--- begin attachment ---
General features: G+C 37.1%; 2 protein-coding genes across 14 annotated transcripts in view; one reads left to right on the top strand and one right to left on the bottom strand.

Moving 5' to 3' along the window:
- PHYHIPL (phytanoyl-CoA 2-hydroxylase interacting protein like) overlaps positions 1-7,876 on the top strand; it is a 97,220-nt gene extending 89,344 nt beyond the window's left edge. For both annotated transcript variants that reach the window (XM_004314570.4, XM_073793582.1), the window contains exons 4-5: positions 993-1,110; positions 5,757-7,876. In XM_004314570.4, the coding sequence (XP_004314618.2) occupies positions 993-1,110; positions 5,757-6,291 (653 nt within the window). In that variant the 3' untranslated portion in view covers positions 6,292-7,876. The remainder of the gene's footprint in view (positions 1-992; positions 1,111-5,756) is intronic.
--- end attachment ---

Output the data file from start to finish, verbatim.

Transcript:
General features: G+C 37.1%; 2 protein-coding genes across 14 annotated transcripts in view; one reads left to right on the top strand and one right to left on the bottom strand.

Moving 5' to 3' along the window:
- PHYHIPL (phytanoyl-CoA 2-hydroxylase interacting protein like) overlaps positions 1-7,876 on the top strand; it is a 97,220-nt gene extending 89,344 nt beyond the window's left edge. For both annotated transcript variants that reach the window (XM_004314570.4, XM_073793582.1), the window contains exons 4-5: positions 993-1,110; positions 5,757-7,876. In XM_004314570.4, the coding sequence (XP_004314618.2) occupies positions 993-1,110; positions 5,757-6,291 (653 nt within the window). In that variant the 3' untranslated portion in view covers positions 6,292-7,876. The remainder of the gene's footprint in view (positions 1-992; positions 1,111-5,756) is intronic.